Objective: The purpose of the study was to compare the ability of navigated 3D ultrasound to distinguish tumour and normal brain tissue at the tumour border zone in subsequent phases of resection.
Materials and methods: Biopsies were sampled in the tumour border zone as seen in the US images before and during surgery. After resection, biopsies were sampled in the resection cavity wall. Histopathology was compared with the surgeon's image findings.
Results: Before resection, the tumour border was delineated by ultrasound with high specificity and sensitivity (both 95%). During resection, ultrasound had acceptable sensitivity (87%), but poor specificity (42%), due to biopsies falsely classified as tumour by the surgeon. After resection, sensitivity was poor (26%), due to tumour or infiltrated tissue in several biopsies deemed normal by ultrasound, but the specificity was acceptable (88%).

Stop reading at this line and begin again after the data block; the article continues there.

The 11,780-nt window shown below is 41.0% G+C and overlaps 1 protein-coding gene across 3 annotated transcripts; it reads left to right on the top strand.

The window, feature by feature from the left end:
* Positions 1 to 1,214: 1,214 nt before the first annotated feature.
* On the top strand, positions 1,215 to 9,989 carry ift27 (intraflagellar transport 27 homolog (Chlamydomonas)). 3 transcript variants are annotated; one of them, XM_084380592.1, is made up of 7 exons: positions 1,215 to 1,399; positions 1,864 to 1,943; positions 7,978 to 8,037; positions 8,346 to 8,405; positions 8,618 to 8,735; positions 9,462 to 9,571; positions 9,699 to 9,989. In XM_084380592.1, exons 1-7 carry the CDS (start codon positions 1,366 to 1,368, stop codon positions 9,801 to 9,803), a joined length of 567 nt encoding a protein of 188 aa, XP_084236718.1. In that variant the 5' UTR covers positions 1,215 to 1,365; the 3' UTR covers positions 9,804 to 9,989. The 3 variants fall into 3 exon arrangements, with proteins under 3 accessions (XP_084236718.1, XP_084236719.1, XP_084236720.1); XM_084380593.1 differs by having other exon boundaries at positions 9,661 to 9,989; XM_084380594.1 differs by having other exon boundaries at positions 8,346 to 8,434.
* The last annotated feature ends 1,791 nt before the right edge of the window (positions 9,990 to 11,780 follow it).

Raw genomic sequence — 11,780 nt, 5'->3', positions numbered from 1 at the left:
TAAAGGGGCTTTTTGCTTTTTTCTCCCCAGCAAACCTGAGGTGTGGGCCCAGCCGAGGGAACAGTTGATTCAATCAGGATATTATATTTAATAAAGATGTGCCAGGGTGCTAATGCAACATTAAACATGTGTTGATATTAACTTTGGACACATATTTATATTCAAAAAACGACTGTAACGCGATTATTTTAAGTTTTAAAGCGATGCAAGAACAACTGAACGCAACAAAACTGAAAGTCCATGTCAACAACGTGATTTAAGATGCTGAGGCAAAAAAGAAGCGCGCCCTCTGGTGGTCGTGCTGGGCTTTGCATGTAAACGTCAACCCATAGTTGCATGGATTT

Conclusions: Our study shows that although glioblastomas are well delineated prior to resection, there seem to be overestimation of tumour tissue during resection. After resection tumour remnants and infiltrated brain tissue in the resection cavity wall may be undetected. We believe that the benefits of intraoperative ultrasound outweigh the shortcomings, but users of intraoperative ultrasound should keep the limitations shown in our study in mind.